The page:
Patient-Provider Race and Sex Concordance: New Insights into Antibiotic Prescribing for Acute Bronchitis
concordance; antibiotics; overprescribing
Health Services Research | Public Health | Translational Medical Research
Objective: To examine whether patient and provider concordance by sex or race predicts antibiotic prescribing for acute bronchitis.
Study setting: General Internal Medicine and Family Medicine adult clinics at a large safety-net hospital.
Study design: We used a logistic model of prescribing as a function of race and sex concordance.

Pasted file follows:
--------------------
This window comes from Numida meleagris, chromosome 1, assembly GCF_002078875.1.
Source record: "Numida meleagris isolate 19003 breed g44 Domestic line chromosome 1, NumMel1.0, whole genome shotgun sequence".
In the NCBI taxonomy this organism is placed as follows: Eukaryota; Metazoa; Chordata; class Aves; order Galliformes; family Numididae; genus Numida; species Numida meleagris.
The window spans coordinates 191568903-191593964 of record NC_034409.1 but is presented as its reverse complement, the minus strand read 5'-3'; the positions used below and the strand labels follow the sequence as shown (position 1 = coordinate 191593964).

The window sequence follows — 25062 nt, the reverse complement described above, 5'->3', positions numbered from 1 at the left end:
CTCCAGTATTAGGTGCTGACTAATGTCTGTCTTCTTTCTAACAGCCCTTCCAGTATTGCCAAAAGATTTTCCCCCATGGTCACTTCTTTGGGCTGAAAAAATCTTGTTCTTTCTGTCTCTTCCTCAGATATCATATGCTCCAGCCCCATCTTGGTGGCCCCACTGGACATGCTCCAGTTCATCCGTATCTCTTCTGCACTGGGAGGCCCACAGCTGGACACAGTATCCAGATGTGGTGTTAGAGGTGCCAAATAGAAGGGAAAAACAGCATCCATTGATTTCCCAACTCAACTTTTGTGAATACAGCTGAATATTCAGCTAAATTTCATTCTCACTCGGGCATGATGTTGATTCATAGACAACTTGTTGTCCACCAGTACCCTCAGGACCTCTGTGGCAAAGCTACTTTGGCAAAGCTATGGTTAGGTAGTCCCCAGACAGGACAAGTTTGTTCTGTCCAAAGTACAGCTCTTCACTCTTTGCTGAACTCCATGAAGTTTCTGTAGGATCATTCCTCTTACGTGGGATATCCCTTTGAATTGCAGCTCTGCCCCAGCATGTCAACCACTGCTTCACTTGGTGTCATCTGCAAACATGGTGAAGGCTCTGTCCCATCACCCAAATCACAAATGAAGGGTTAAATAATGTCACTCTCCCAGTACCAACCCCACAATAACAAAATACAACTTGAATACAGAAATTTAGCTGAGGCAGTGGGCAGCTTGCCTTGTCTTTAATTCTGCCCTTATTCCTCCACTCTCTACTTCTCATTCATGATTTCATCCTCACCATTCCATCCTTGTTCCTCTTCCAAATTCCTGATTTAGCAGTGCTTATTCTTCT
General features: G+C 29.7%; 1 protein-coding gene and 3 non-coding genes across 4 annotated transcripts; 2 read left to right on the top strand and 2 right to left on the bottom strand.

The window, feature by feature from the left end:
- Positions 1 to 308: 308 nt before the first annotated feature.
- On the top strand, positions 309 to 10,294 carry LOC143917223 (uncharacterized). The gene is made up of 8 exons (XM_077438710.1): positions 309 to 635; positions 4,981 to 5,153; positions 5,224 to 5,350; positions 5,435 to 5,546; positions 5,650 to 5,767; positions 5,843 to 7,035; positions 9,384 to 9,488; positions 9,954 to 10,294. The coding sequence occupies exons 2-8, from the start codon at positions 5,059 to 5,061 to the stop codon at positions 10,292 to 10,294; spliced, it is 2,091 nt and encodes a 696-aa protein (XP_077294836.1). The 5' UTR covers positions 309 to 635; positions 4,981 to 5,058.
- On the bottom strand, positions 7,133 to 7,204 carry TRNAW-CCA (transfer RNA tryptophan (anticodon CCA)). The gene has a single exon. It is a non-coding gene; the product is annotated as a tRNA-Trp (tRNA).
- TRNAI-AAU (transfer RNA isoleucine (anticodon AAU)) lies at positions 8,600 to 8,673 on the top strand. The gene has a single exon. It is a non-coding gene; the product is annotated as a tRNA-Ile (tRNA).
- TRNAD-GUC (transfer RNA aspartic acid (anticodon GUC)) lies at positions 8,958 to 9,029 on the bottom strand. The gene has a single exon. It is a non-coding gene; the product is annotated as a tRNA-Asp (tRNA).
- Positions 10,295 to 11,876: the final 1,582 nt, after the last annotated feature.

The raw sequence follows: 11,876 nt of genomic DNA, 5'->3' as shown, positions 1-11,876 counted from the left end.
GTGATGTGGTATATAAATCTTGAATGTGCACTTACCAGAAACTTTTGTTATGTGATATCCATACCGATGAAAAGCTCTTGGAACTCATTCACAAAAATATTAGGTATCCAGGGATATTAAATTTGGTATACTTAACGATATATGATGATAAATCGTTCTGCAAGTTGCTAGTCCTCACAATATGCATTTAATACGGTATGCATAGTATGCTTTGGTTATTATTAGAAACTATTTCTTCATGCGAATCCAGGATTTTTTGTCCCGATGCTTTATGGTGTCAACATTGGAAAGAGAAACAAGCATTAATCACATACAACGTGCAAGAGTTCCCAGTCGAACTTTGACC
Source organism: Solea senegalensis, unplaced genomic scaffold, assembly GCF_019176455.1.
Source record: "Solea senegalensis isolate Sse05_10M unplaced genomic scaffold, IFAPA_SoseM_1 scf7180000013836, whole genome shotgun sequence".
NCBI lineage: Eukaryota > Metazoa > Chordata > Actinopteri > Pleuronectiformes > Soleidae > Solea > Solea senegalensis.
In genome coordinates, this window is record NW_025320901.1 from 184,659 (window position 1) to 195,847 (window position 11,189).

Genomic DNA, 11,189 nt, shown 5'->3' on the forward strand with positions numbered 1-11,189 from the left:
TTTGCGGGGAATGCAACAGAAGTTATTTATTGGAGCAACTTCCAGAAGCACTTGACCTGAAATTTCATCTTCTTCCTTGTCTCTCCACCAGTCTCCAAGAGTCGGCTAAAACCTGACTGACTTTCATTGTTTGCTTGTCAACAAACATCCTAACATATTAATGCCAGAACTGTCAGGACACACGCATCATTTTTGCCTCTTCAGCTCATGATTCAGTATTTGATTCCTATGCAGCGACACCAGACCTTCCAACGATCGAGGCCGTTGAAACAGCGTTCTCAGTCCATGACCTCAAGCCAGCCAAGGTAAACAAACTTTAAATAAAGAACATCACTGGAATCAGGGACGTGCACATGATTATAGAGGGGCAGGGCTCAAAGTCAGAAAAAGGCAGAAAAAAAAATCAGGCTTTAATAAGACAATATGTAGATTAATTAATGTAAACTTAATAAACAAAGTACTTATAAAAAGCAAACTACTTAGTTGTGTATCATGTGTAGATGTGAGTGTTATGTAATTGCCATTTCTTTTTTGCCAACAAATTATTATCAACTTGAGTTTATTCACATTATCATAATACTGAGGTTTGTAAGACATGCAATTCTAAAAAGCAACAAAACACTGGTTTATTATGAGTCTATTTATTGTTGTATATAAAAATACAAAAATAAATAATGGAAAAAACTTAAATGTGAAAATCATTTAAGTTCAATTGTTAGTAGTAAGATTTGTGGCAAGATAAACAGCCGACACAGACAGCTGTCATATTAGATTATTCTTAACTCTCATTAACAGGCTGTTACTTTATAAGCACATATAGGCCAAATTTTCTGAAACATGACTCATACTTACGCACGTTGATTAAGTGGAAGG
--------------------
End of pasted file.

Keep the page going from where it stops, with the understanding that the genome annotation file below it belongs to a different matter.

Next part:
Data extraction: Data were extracted from de-identified patient records for those with an acute bronchitis visit between 2008 and 2010.
Principal findings: 71% (95% CI 68%-73%) of visits resulted in an antibiotic prescription. Patients in race-concordant visits were 17% (95% CI 8%-25%) less likely to receive a prescription.
Conclusions: Race-concordant outpatient visits were associated with more appropriate antibiotic use. Examination of characteristics such as concordance can improve our understanding of the prescribing process and inform stewardship efforts.
Morgan, Jake R.; Drainoni, Mari-Lynn; Christiansen, Cindy; and Barlam, Tamar F.
"Patient-Provider Race and Sex Concordance: New Insights into Antibiotic Prescribing for Acute Bronchitis,"
Journal of Health Disparities Research and Practice: Vol. 10:
4, Article 6.
Available at: https://digitalscholarship.unlv.edu/jhdrp/vol10/iss4/6